KUALA LUMPUR - The MT Orkim Harmony tanker has been hijacked not by pirates but by amateurs who appear to have bitten off more than they can chew.
Navy chief Admiral Tan Sri Abdul Aziz Jaafar said the eight pirates now in control of the tanker were practically begging the Royal Malaysian Navy (RMN) to just let them go.
Calling them "part-timers on a maiden voyage", he said: "We asked for their demands and all they want is for us to give them a boat, water and food, and to let them leave. But we can't do that."
Armed with pistols and parang, the pirates said they would not harm the 22 crew if their demands were met.
The hostage-takers also said they have no more interest in the cargo - 6,000 metric tonnes of RON95 petrol, valued at RM21mil (S$7.55 million) - or the ship.
The crew of KD Terengganu, an RMN patrol vessel, that was shadowing the tanker in Vietnam waters yesterday, helped by an RMN Super Lynx helicopter, are in radio contact with the pirates.
Abdul Aziz said his men reported that the pirates spoke with an Indonesian accent and sounded timid.
"It looks like they are part-timers on their maiden voyage into the world of piracy," he said.
The pirates also proved to be amateurish in their attempt to disguise the tanker. They hurriedly painted out several letters of its name on the bow and stern.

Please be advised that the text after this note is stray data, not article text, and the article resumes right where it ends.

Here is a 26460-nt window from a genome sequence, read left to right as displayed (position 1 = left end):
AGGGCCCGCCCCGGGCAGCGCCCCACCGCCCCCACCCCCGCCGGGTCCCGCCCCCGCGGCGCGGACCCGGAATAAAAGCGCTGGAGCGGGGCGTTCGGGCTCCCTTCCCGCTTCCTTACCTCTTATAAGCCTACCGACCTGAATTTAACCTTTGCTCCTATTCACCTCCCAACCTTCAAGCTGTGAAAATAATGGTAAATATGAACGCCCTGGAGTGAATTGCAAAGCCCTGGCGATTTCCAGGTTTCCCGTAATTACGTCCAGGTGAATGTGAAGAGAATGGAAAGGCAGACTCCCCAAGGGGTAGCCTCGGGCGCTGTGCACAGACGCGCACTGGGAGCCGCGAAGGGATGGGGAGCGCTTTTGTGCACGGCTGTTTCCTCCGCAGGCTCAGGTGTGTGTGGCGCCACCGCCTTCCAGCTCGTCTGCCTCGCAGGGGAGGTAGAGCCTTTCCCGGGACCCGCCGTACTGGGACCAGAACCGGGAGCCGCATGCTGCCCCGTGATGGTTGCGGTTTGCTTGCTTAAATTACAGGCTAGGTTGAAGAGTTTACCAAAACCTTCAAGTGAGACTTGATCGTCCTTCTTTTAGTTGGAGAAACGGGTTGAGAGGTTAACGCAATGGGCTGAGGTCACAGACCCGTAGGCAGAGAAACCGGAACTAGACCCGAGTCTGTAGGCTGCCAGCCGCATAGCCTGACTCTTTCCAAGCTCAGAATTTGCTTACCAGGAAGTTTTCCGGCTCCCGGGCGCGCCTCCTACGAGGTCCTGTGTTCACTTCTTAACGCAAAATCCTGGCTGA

"Orkim Harmony" was changed to "Kim Harmon" and the ship's registration number was painted out.
But the pirates left the name of its port of registry, Port Kelang, intact.
The clumsy attempt failed to fool the crews of the search assets.
The KD Terengganu reported that the tanker was now just drifting in the sea.
"We don't know why. They just suddenly stopped. That makes it easier for us to track them," said Abdul Aziz.
He said that Cmdr Ee Chee Kiong of the KD Terengganu also spoke with the captain of the Orkim Harmony who told him that no crew member had been harmed.
Abdul Aziz said that if the pirates were to leave in a boat now, it would take them roughly eight hours to make landfall in Vietnam about 175km away.
The National Security Council will take over negotiations with the pirates soon, he added.
The cargo belongs to Petronas while the ship's owner is Magna Meridian Sdn Bhd.
Malaysian Maritime Enforcement Agency (MMEA) deputy director-general Vice-Admiral (Maritime) Datuk Ahmad Puzi Ab Kahar said there was no time frame for the negotiations.
"But we don't want it to take too long," he said at a press conference in Putrajaya yesterday.
He said the main concern was for the safety of the crew, adding that at this stage, the authorities wanted to negotiate a peaceful end to the situation.
Ahmad Puzi did not rule out the possibility of the RMN launching an assault but he hoped that it would not come to that.
The tanker left Malacca on June 11 and was to arrive at the Kuantan Port at 10.30am the next day but communications were lost at 8.57pm.
The MMEA said it was notified at 6.30am the next day that the tanker was missing. Assets from the RMN, MMEA and Royal Malaysian Air Force were sent to hunt for it.